Thursday, April 22, 2010
Planetary (Wildstorm / DC Comics) written by Warren Ellis with art by John Cassaday is another one of my theoretical "If you were stuck on a desert island, what books would you bring?" type of books. Twenty seven issues of the series were published over the course of 1999 to 2009, which averages out to not quite three issues per year, but that was not the release schedule. The series started out strong with its releases, but as a result of multiple delays towards the tail end of this incredible comic book, I was lucky to get two issues per year--I do not even want to talk about the three year delay between issue number twenty six and the final issue, number twenty seven. Now that the entire run of Planetary has completed, this is one that every comic lover should enjoy.
Planetary Vol. 1: All Over the World and Other Stories is the story of Elijah Snow, another century baby--born January 01, 1900 like Jenny Sparks from the Authority--who has been twiddling away the time in the middle of a desert eating terrible diner food for an untold number of years. His existence of mediocrity is interrupted when a striking young woman named Jakita Wagner shows up at the diner knowing more about Elijah than he is comfortable with, and with a job offer that he cannot refuse. Elijah agrees to join Planetary, a group of archaeologist that investigate the secret history of the world, the fantastic, the unexplainable and the weird. Elijah learns that Planetary is run by the enigmatic Fourth Man who finances everything, and that he will be joining the three-person team with the nigh-invulnerable and superhumanly strong Jakita, and the borderline insane yet highly intelligent The Drummer (no real name), who talks to machinery.
The team then sets out on their journey to uncover the secrets that others attempt to hide from the world beginning with a World War II supercomputer that should not exist and is still guarded by withered science hero from the past. They travel to Monster Island to uncover a land of giant monsters that have all died, yet are under military guard. A Japanese spirit of vengeance terrorizes the seedy underworld and Planetary needs to understand why. They also meet a man, who was recently empowered by a mysterious unearthed relic, and is in need of their help. But, it is the disastrous meeting with William Leather, one of Planetary's archnemesis The Four, that things begin to change. Elijah discovers that his new teammates are not telling him everything that they know, and he begins to feel that the underpinnings of Planetary are not as strong as he first thought.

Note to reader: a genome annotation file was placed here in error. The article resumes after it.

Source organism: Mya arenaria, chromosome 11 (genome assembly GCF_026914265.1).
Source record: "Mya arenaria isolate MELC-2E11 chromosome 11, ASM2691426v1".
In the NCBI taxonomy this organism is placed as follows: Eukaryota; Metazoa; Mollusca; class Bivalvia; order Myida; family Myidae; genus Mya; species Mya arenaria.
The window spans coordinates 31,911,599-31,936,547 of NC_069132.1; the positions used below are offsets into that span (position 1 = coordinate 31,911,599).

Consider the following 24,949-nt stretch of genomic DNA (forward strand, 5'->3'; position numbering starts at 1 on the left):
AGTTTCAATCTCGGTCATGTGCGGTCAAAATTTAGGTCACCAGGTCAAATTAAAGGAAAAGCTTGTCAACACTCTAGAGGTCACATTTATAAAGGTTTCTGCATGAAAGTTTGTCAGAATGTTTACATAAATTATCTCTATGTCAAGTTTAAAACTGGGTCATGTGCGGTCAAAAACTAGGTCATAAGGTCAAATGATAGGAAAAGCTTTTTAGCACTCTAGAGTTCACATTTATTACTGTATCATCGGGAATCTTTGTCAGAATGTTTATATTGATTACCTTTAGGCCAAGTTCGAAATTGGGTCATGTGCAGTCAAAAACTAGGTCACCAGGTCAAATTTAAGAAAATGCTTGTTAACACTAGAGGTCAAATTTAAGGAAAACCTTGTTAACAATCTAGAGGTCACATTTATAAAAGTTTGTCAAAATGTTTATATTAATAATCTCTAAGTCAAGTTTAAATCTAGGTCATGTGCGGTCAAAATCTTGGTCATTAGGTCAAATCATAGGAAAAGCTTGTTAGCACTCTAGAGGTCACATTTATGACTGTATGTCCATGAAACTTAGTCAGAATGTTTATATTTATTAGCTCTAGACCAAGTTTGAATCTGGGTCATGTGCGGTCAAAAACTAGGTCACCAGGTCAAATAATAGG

Every issue of the series is in some way an homage to a classic type of story, whether it is the pulpy adventures of Doc Savage, or the gothic horror of Frankenstein, or the modern incarnations of Superman, Wonder Woman or Batman. Planetary twists those stories as part of the secret history that Elijah, Jakita and The Drummer need to uncover in hopes of making the world a better place. The main story slowly unwinds through each nearly standalone issue, but this book needs to be read chronologically to appreciate all of the subtle hints as to who the The Four really are, why The Fourth Man opposes them, and the mystery Elijah's predecessor. Planetary is yet another grand entry from Warren Ellis deserving of a spot on people's must-read list, and one that is firmly set as one of my all time favorite comics.
Also more than worthy of attention is the artwork of John Cassaday, who is one of the most important modern masters of comic book art alive today. Each cover in the series could be a movie poster from the time period in which the story is set, and the interior art tells Ellis' story beautifully. The variety of emotions for every character is felt through each illustration and the details in his designs exactly convey the wonder and mystery of the world of Planetary. Very highly recommended and I will be rereading it yet again in the coming months.